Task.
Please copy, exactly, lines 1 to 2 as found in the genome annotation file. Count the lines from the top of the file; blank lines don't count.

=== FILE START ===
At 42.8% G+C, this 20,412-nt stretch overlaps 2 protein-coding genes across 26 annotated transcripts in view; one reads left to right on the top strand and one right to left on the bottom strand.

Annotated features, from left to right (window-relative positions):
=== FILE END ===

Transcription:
At 42.8% G+C, this 20,412-nt stretch overlaps 2 protein-coding genes across 26 annotated transcripts in view; one reads left to right on the top strand and one right to left on the bottom strand.

Annotated features, from left to right (window-relative positions):